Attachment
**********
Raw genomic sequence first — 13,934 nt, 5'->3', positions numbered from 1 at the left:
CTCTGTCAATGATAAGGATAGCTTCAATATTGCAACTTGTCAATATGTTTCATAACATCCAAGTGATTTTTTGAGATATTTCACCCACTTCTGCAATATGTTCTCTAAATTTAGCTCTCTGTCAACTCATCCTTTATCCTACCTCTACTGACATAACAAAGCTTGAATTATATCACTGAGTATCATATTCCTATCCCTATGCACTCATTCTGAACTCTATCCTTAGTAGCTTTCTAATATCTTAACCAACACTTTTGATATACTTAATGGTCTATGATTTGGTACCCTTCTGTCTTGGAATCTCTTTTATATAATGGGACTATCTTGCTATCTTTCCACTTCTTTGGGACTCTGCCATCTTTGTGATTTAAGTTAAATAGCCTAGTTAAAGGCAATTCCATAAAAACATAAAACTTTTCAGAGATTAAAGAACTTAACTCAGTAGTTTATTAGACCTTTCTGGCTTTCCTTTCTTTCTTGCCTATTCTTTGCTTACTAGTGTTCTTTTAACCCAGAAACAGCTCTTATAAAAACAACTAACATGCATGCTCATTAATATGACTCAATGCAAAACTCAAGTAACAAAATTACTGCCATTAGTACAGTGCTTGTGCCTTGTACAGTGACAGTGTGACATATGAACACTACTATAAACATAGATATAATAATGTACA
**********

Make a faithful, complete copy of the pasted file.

Raw genomic sequence first — 13,934 nt, 5'->3', positions numbered from 1 at the left:
CTCTGTCAATGATAAGGATAGCTTCAATATTGCAACTTGTCAATATGTTTCATAACATCCAAGTGATTTTTTGAGATATTTCACCCACTTCTGCAATATGTTCTCTAAATTTAGCTCTCTGTCAACTCATCCTTTATCCTACCTCTACTGACATAACAAAGCTTGAATTATATCACTGAGTATCATATTCCTATCCCTATGCACTCATTCTGAACTCTATCCTTAGTAGCTTTCTAATATCTTAACCAACACTTTTGATATACTTAATGGTCTATGATTTGGTACCCTTCTGTCTTGGAATCTCTTTTATATAATGGGACTATCTTGCTATCTTTCCACTTCTTTGGGACTCTGCCATCTTTGTGATTTAAGTTAAATAGCCTAGTTAAAGGCAATTCCATAAAAACATAAAACTTTTCAGAGATTAAAGAACTTAACTCAGTAGTTTATTAGACCTTTCTGGCTTTCCTTTCTTTCTTGCCTATTCTTTGCTTACTAGTGTTCTTTTAACCCAGAAACAGCTCTTATAAAAACAACTAACATGCATGCTCATTAATATGACTCAATGCAAAACTCAAGTAACAAAATTACTGCCATTAGTACAGTGCTTGTGCCTTGTACAGTGACAGTGTGACATATGAACACTACTATAAACATAGATATAATAATGTACA